This manuscript has initially described the IAMS method with the conversion from a week-long immunodepletion method from processing to data analysis, into a two-day assay output for a batch of samples. This IAMS method was transformed from a labour intensive and expensive immunodepletion workflow that targeted three biomarkers from within a still complex sub-proteome of plasma, to an elegant multiplexing immunoaffinity capture-based methodology providing a clean and selective sample comprising only the biomarkers of interest.
An essential component of the viability of a clinical assay is the stability of the analytes under expected or potential conditions that might influence either the processing or detection characteristics. The temperature and time variables tested for this assay demonstrated the stable behaviour of the biomarkers under these conditions. Any assay for a clinical application to be employed over an extended period of time needs to be reproducible, both intra-assay and inter-assay, as demonstrated in this study.

4.2. The ‘Old’ ELISA

The ELISA technology is a tried and trusted method for clinical biomarker measurement and is typically the method of choice for clinical laboratories. To complement the IAMS method and provide options for commercial applications, the PromarkerD test was also converted into an ELISA format. Due to the large protein concentration range across the three biomarkers, it was not possible to multiplex the plasma processing as each biomarker used a different dilution of the plasma. However, a single plasma sample was diluted in series to provide detection of each of the three biomarkers in three separate plates in parallel. The stability of the plasma biomarkers was tested with multiple freeze-thaw cycles showing no significant deviation from the nominal values of a no-freeze thaw experiment. The inter-assay and intra-assay experiments also showed minimal deviation for expected values demonstrating the robustness of the ELISA platform in this application.

4.3. The ‘New’ versus the “Old”: IAMS and ELISA

The IAMS and ELISA platforms were tested against each other on a cohort of 100 plasma samples. Comparability of the individual PromarkerD biomarker concentrations were examined and a Bland Altman statistical analysis used to show the biomarker concentration data displayed no statistically significant difference between the two methods. However, differences in the relative performance of the two technologies between proteins were observed, specifically assays for CD5L and IBP3 gave higher correlations in sample concentration measurements than APOA4. These differences in performance merit investigation in future studies. Of note, and contrary to expectations, the ELISA’s exhibited greater dynamic range than the IAMS assays, which also merits further investigation.
The three proteins themselves showed comparable stability to variations in sample storage conditions, including freeze-thaw cycling, across both methods. This is a prerequisite for reproducible sample testing in a clinical environment where shipping conditions need to be flexible.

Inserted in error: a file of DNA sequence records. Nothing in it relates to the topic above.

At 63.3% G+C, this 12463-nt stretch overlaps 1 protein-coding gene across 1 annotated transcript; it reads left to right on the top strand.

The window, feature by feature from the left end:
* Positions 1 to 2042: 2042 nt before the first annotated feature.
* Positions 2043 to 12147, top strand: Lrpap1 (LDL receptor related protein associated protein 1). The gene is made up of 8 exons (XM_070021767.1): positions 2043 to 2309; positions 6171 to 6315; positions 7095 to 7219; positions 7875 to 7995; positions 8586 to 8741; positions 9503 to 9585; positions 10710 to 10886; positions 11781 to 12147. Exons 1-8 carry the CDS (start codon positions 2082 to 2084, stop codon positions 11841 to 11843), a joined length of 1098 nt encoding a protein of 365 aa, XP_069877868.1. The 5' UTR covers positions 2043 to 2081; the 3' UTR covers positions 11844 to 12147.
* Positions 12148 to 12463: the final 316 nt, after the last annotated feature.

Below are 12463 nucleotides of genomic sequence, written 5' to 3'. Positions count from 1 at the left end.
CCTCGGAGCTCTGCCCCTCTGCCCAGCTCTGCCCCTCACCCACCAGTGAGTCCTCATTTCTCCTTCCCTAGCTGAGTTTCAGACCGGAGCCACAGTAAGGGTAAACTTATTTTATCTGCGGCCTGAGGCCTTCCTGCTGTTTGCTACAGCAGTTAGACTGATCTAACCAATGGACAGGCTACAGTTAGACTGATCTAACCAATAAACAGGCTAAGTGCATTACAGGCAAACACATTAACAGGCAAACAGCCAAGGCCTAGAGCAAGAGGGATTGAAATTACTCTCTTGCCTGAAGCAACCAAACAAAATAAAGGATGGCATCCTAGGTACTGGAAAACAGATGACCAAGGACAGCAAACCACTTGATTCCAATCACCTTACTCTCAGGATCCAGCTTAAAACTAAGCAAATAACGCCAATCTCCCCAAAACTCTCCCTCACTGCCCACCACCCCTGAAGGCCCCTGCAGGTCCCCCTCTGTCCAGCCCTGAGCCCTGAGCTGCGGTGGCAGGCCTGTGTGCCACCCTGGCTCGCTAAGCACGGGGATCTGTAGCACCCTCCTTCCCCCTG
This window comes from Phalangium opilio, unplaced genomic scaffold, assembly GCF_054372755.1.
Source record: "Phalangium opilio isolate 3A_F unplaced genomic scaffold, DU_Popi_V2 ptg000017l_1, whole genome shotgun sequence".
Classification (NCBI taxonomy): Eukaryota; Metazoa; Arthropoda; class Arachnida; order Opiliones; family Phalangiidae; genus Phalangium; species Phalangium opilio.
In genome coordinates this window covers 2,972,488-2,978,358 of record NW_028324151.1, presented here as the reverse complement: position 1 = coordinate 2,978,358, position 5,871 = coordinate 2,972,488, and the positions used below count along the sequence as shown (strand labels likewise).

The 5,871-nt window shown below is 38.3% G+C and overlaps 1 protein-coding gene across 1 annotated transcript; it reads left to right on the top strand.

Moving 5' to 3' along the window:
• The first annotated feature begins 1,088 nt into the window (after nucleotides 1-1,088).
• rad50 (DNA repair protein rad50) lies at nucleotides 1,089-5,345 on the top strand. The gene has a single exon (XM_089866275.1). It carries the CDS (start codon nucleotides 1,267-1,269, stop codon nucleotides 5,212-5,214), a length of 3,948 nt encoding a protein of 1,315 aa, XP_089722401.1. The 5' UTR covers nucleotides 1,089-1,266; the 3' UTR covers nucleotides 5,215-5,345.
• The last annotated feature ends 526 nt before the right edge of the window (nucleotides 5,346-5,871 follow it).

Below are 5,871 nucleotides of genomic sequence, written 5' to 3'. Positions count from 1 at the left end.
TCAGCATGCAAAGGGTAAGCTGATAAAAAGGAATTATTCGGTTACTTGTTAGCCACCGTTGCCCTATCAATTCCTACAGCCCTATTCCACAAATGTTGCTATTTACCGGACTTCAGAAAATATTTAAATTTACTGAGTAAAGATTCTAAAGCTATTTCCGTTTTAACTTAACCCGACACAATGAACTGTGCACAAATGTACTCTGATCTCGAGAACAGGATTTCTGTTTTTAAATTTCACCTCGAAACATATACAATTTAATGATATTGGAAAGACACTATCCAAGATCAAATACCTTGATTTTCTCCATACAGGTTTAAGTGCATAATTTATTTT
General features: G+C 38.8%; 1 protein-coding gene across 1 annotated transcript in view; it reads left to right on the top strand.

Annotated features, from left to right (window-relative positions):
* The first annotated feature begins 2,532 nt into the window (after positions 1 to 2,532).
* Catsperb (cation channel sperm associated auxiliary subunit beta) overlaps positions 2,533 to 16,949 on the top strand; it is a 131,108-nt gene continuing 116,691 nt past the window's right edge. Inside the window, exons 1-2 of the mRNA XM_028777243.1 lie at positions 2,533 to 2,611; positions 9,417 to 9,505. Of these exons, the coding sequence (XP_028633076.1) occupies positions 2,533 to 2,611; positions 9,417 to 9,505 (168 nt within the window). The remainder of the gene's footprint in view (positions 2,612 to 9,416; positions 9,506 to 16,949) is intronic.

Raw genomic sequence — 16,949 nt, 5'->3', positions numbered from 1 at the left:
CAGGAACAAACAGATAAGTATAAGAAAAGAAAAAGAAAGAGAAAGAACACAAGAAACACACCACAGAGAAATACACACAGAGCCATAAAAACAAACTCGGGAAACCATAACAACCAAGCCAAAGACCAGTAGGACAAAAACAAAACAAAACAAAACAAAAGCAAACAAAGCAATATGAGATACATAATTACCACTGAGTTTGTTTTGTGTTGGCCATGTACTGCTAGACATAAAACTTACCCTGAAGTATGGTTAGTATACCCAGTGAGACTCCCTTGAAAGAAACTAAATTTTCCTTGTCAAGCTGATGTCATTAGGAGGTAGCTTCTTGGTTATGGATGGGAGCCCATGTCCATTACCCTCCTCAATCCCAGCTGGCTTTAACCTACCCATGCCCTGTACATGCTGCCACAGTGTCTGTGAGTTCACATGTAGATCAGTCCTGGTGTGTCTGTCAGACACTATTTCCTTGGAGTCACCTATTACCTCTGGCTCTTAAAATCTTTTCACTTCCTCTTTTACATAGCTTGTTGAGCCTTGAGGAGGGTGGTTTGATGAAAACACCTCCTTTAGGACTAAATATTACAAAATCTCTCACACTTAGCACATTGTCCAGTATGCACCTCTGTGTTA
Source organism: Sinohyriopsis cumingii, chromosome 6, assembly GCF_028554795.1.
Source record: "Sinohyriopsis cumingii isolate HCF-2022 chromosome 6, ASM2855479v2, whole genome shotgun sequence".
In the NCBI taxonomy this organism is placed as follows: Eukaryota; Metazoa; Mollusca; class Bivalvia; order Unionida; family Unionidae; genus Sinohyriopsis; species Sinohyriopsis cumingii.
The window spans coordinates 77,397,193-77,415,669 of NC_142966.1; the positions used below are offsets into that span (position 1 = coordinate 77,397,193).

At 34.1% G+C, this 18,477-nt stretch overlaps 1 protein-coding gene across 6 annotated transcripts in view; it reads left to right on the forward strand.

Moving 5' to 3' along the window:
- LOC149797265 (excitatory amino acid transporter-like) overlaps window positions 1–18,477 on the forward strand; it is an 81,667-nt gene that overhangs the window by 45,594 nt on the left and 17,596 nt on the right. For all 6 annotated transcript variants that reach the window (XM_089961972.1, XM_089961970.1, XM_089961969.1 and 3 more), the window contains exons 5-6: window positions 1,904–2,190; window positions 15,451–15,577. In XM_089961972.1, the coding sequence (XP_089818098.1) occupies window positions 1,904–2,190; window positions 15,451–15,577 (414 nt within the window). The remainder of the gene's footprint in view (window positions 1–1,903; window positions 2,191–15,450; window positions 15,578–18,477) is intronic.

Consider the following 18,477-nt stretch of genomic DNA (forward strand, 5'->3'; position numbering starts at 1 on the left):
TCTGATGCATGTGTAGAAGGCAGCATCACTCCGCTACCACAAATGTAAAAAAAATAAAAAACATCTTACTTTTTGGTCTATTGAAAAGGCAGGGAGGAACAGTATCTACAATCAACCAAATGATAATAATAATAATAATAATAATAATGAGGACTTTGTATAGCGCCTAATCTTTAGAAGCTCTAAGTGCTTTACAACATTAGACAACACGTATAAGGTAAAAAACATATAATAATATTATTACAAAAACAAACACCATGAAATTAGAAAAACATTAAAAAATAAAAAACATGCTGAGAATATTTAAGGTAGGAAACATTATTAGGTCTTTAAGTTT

Individual protein concentration measurements were followed by a comparison of the PromarkerD risk score for progression of diabetic kidney disease for each of the 100 samples. There was high correlation between the “new” IAMS and “old” ELISA platforms with >90% of the cohort having risk scores within 5% of each platform’s score. This demonstrates the ability of either of these technologies to be used as clinical level assays for the measurement of PromarkerD biomarkers.

4.4. Protein Biomarker Assays in the Clinic

The power of proteomics is leading to the identification of a vast number of biomarkers for numerous diseases, with a Google Scholar search of the terms “proteomics” and “biomarker” yielding 300,000 hits. Despite this number, few proteomic biomarker panels have successfully transitioned from discovery to clinical use [14,15], with limited examples available: OVA2 for ovarian cancer [16], VeriStrat for lung cancer [17], Vectra for rheumatoid arthritis [18].
The major obstacles to this transition remain assay reproducibility and current clinical workflows which preference easy-to-use, low-cost technologies and fast turnaround times. Contrasting this, the omics revolution is highlighting the benefits of measuring multiple biomarkers simultaneously to achieve more accurate diagnoses of the disease state [19,20]. Although ELISA based platforms continue to drive current clinical practice, the assays themselves remain slow to develop, vulnerable to cross-reactivity, and difficult to multiplex.
The technology comparison described here emphasises that new developments in clinical proteomics, such as IAMS, can be applied effectively and in relatively high throughput to the measurement of multiplex biomarker panels. Importantly the approach uses the same concepts in sample enrichment which have proved so effective and reliable by ELISA, but with more adaptable and precise instrumentation.

5. Conclusions

Determining the concentration of a protein biomarker accurately, efficiently and precisely, is a requirement for any assay that relies on that measurement in making contributions to clinical decision making. We suggest the successful application of the three-protein PromarkerD test by immunoaffinity mass spectrometry offers a glimpse of the potential of this technique in clinical practice in the decades to come. Although each of the PromarkerD test methods discussed in this manuscript have different approaches, they all can provide a prognostic prediction of diabetic nephropathy outcome and identify at-risk patients allowing earlier intervention and monitoring of disease progression. This test and the technologies to implement it are a useful clinical tool to improve patient outcomes.

Supplementary Materials